In Decoding Deepak, Chopra charts his father’s rise from Indian immigrant to successful Boston doctor, on to apostle for the Transcendental Meditation movement and now best-selling pop spiritualist, thanks to his introduction to the mainstream by Oprah Winfrey in 1993.

The ordainment trip sets up a question central to the film: how can Deepak Chopra be detached in a spiritual sense and yet lead a comfortable life with a need for constant attention? And his son readily concedes that similar questions can be posed about him. “There’s definitely narcissism in making a film like this,” he says in a follow-up phone call. “I am still trying to figure things like that out.”

“There’s an arc to this movie that starts cynical,” Gotham Chopra says back in the studio. It ends with an appreciation for this,” he says, indicating his father’s office — and by extension the whole Deepak Nation — by pressing his fingertips together and parting them as if releasing pixie dust, a gesture that could be sincere or gently mocking.

The film maker’s sister, Mallika, who like her brother lives in Los Angeles, says by phone that although the family deeply respects her father, she was concerned that the film “could have ended in disaster”. “My dad has a big personality and my brother rolls his eyes more than I do. But, in the end, it enhanced his respect for him.”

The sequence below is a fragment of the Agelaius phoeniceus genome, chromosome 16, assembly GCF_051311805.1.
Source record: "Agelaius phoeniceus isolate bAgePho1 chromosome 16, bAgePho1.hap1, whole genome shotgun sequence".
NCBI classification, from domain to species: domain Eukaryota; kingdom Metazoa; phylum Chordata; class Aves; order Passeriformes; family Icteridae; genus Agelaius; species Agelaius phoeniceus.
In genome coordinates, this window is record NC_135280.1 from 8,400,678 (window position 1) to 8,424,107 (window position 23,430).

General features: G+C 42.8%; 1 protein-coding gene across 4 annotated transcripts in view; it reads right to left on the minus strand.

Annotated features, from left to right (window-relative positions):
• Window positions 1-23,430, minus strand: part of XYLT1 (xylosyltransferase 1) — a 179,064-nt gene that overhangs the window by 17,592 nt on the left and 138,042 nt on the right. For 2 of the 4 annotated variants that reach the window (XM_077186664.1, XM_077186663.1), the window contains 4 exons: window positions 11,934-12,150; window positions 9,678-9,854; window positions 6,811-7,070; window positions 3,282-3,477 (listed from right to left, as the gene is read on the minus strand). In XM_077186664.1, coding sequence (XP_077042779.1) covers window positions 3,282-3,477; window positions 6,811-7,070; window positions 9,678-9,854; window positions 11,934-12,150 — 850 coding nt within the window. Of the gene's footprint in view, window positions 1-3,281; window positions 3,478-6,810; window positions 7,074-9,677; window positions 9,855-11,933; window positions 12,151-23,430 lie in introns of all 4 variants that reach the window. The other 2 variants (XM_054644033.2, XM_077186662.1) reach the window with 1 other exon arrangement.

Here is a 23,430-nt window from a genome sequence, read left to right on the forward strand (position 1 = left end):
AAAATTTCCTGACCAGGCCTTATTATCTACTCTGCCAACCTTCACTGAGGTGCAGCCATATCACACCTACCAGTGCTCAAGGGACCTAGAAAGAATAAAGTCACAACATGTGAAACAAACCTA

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In the film, Gotham Chopra asks his father how important his family is to him. “The only people I am really attached to are my grandchildren,” he replies. The younger Chopra, who has a 5-year-old son with his wife, Candice S Chen, an ophthalmologist, merely smiles in response.

“People bring that up,” Gotham Chopra says. “It’s funny because it didn’t feel like an emotional moment for me.”

“But I can explain it,” his father says, quickly. “It’s a very philosophical thing. You love your children best when you are not attached.”

“Even your mother agrees, OK?” he adds.

Both work on a constant flow of projects. Deepak Chopra has three books coming out, and his son is expanding his comic book company and producing the Chopra Well, a YouTube channel.

“I am restless,” Gotham Chopra says. “Like him, actually.”

His father, laughing, says: “Come on, I just came out of a week of silence — contemplating my own death,”(he was referring to a meditation retreat). “I am not restless.”

“You’re restless to communicate,” Gotham Chopra retorts.

“Maybe,” his father says softly. “By tonight, this conversation, it’ll all be a dream.”

It’s a profound and charming pronouncement but also slightly stupefying, the sort of thing that must have frustrated a son trying to make a documentary. “He’s detached, and I mean that in a complimentary way,” Gotham Chopra says. “I realised I had to be the character with the arc by virtue of who he is.”

In Decoding Deepak, Chopra completes that arc by focusing on himself and his greatest passion: his son, Krishu. “Having a child has prompted a new sense of self-security,” he says. “Now, I am not out to prove that I am Deepak 2.0.”

2012 © The New York Times
Decoding Deepak released in US on October 5